Graduation Year


Document Type




Degree Granting Department

Biomedical Engineering

Major Professor

William E. Lee III, Ph.D.

Co-Major Professor

Antonio E. Castellvi, M.D.


Lumbar spine, Biomechanics, Intradiscal pressure, Physiological loads, Disc degeneration


This dissertation has two major parts; Analytical and Experimental. The analytical section contains a study using Finite Element Analysis of dynamic instrumentation to demonstrate stress reduction in adjacent level discs. The experimental section contains biomechanical testing of facet fusion allograft technique and finally a comparison between In Vivo and In Vitro intradiscal pressures to determine forces acting on Lumbar spine segment L4-L5. A comprehensive study of available data, technology and literature was done. Conventional fusion instrumentation is believed to accelerate the degeneration of adjacent discs due to the increased stresses caused by motion discontinuity. A three dimensional finite element model of the lumbar spine was obtained which simulated flexion and extension. Reduced stiffness and increased axial motion of dynamic posterior lumbar fusion instrumentation designs results in a ~10% cumulative stress reduction for each flexion cycle.

The cumulative effect of this reduced amplitude and distribution of peak stresses in the adjacent disc may partially alleviate the problem of adjacent level disc degeneration. Traditionally a pedicle screw system has been used for fixation of the lumbar spine and this involves major surgery and recovery time. Facet fixation is a technique that has been used for stabilization of the lumbar spine. The cadaver segments were tested in axial rotation, combined flexion/extension and lateral bending. Implantation of the allograft dowel resulted in a significant increase in stiffness compared to control. Facet fusion allograft provides an effective minimally invasive method of treating debilitating pain caused by deteriorated facet joints by permanently fusing them. An In Vitro biomechanical study was conducted to determine the intradiscal pressure during spinal loading. The intradiscal pressures in flexion/extension, lateral bending and axial rotation was compared to In Vivo published data.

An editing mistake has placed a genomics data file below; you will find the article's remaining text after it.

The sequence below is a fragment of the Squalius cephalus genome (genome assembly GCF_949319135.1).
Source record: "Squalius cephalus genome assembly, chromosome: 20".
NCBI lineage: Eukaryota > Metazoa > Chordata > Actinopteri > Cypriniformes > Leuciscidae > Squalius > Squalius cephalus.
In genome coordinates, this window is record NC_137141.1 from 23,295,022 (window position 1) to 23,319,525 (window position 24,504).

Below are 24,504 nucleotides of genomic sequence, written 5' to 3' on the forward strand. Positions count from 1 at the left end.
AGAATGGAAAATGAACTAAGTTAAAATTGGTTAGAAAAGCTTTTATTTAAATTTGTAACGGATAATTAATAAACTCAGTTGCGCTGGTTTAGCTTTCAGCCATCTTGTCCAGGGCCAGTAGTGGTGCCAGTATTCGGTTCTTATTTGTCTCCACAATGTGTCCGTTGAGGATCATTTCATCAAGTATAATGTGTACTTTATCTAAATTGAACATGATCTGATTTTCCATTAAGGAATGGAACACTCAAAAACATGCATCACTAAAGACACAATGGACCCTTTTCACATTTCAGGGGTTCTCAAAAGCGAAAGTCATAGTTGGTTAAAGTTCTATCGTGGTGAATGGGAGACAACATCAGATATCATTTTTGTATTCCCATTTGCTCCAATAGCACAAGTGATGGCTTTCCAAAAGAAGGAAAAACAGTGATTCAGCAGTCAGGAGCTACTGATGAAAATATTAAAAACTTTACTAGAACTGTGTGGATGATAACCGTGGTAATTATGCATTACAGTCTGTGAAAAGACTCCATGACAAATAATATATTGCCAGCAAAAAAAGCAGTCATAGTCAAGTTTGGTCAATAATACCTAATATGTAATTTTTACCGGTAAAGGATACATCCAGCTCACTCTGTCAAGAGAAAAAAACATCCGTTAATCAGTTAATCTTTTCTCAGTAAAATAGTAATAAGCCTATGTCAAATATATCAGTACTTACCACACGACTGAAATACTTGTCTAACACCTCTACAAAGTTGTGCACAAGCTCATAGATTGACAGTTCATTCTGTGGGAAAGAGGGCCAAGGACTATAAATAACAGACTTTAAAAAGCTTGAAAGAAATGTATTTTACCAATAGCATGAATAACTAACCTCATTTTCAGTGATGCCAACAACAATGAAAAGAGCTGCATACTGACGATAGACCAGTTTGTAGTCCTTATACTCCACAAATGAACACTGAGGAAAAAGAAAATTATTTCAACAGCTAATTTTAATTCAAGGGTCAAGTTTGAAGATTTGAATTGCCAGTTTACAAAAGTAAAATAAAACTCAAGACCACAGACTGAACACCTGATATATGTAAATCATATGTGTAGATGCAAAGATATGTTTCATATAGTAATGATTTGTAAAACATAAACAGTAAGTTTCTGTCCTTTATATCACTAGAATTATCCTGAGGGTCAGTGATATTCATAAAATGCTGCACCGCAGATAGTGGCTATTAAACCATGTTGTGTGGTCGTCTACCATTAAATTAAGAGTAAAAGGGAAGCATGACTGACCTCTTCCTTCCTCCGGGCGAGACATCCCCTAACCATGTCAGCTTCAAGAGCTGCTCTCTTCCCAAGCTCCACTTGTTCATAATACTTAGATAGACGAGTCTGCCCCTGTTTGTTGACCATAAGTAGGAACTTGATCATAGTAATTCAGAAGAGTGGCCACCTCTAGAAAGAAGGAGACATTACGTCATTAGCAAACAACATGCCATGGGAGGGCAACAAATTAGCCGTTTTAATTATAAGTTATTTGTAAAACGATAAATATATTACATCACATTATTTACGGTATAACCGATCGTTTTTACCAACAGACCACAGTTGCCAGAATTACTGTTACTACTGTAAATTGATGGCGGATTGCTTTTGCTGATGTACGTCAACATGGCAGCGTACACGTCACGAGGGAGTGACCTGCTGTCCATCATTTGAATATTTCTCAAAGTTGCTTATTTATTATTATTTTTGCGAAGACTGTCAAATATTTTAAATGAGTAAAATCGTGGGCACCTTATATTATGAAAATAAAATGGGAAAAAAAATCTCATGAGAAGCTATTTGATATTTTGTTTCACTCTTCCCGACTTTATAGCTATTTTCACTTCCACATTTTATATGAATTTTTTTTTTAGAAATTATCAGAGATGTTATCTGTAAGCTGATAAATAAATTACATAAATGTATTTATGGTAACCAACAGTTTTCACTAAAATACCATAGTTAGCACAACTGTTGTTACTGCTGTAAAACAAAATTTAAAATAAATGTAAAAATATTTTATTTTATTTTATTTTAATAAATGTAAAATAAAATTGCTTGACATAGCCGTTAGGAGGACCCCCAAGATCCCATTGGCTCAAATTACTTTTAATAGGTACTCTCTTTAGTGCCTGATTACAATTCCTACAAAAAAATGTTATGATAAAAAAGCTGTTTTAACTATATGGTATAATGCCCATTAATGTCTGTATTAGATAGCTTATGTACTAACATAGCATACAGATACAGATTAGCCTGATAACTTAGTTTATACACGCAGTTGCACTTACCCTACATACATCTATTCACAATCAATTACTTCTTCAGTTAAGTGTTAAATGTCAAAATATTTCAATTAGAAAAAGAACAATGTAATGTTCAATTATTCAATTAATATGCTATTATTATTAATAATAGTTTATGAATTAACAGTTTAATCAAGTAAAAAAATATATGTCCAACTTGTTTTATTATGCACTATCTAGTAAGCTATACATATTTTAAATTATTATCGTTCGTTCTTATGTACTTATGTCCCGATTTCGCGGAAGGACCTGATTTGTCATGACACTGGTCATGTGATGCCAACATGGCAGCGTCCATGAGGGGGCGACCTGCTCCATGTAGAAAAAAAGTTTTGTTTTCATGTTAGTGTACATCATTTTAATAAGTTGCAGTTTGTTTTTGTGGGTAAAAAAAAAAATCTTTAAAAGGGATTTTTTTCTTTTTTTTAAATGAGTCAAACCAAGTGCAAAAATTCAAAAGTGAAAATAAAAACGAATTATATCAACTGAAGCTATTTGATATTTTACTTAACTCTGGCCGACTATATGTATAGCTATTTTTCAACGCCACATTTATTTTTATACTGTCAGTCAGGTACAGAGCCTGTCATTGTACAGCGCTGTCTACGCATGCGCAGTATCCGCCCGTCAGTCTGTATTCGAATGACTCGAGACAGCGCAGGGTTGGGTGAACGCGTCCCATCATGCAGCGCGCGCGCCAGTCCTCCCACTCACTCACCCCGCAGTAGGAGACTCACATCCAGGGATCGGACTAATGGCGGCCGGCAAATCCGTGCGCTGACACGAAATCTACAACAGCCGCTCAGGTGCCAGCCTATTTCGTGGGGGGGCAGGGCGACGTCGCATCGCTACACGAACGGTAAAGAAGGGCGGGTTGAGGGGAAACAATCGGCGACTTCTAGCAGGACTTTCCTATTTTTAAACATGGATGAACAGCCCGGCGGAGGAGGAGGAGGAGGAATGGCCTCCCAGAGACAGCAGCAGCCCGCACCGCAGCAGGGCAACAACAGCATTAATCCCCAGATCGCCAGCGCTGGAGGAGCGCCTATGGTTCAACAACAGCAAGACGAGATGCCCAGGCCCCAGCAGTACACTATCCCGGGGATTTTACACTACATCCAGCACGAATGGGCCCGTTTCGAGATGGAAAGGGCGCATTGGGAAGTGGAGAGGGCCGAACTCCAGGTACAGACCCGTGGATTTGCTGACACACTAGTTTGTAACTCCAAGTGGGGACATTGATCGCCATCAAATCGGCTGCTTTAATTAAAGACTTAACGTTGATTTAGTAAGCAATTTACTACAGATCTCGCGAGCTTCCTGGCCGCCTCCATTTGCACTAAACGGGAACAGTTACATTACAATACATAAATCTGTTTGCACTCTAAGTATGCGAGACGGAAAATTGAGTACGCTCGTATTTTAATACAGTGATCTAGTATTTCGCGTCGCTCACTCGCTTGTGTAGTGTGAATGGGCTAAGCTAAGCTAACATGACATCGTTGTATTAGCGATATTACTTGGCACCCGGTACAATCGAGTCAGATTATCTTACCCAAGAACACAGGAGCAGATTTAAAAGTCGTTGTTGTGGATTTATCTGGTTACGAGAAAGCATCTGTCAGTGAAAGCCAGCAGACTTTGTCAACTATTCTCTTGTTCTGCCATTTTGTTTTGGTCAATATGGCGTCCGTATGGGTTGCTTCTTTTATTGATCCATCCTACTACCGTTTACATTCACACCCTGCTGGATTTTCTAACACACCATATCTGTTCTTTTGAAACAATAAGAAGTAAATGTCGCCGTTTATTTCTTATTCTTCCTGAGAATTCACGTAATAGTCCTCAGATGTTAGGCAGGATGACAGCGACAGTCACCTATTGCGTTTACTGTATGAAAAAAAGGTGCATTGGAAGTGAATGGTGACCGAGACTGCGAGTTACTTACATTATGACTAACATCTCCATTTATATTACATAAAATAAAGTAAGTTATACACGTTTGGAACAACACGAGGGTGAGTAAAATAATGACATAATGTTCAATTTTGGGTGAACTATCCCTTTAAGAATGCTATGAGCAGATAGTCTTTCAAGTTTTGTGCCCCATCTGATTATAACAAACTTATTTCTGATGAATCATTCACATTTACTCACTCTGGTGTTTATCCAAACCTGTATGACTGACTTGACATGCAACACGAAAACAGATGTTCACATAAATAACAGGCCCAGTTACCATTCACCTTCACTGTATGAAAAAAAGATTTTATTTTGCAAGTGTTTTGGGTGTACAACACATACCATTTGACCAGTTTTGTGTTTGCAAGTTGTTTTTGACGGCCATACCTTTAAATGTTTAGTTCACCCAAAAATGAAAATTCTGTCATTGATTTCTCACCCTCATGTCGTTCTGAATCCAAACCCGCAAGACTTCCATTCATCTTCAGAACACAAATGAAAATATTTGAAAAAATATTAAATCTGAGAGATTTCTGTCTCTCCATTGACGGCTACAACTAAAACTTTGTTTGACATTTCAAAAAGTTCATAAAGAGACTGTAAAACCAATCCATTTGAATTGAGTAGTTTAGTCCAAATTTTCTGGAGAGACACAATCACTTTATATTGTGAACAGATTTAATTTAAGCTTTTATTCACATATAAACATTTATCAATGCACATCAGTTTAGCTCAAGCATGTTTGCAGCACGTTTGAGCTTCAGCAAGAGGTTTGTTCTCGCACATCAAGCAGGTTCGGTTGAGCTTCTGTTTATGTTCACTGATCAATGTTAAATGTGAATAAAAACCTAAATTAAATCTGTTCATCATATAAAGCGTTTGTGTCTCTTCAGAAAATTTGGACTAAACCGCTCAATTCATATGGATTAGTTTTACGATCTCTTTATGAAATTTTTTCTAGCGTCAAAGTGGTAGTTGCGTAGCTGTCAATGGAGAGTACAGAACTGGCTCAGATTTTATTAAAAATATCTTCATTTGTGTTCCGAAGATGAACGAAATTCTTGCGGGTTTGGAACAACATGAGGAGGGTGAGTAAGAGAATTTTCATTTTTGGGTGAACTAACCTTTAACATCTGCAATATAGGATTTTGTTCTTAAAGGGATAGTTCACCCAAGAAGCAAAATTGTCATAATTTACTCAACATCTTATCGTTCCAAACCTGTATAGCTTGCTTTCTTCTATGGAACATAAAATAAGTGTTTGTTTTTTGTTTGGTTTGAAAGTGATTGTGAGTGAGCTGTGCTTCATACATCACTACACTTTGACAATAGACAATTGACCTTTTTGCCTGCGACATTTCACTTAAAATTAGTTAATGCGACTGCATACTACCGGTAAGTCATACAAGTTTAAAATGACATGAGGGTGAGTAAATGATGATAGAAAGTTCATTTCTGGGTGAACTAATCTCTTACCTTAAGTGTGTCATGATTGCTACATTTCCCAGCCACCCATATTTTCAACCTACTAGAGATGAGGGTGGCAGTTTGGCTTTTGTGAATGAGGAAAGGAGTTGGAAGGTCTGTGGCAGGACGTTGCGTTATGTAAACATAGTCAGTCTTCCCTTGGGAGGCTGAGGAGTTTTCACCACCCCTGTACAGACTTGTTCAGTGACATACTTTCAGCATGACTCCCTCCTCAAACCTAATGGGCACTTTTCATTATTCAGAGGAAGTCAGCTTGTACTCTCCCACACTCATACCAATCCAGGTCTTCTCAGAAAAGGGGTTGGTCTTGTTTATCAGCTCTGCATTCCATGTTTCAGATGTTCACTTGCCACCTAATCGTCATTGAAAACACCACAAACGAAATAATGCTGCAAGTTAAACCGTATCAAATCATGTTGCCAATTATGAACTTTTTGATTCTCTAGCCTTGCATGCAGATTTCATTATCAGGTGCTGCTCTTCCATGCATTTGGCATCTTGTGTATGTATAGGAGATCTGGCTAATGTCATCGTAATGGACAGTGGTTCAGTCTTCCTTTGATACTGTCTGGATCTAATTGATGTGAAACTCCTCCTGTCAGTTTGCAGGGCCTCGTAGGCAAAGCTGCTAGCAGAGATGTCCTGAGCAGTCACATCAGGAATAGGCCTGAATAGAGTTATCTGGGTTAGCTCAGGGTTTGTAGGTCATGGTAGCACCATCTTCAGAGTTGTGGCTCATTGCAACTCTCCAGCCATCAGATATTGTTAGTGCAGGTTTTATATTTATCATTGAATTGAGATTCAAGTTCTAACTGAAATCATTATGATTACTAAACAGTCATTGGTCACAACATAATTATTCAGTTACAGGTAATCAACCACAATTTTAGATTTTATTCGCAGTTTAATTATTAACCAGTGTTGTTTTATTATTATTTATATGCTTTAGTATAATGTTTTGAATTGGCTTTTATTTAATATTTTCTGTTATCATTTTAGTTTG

There is no data that explains the actual forces acting on the spine during flexion, extension, lateral bending or axial rotation. The functional spinal units were tested in combined axial compression and flexion/extension, combined axial compression and lateral bending and combined axial compression and axial rotation using a nondestructive testing method. Overall, this study found a good correlation between In Vivo and In Vitro data. This can essentially be used to make physiological relation from experimental and analytical evaluations of the lumbar spine. It is important to know how much load needs to be controlled by an implant.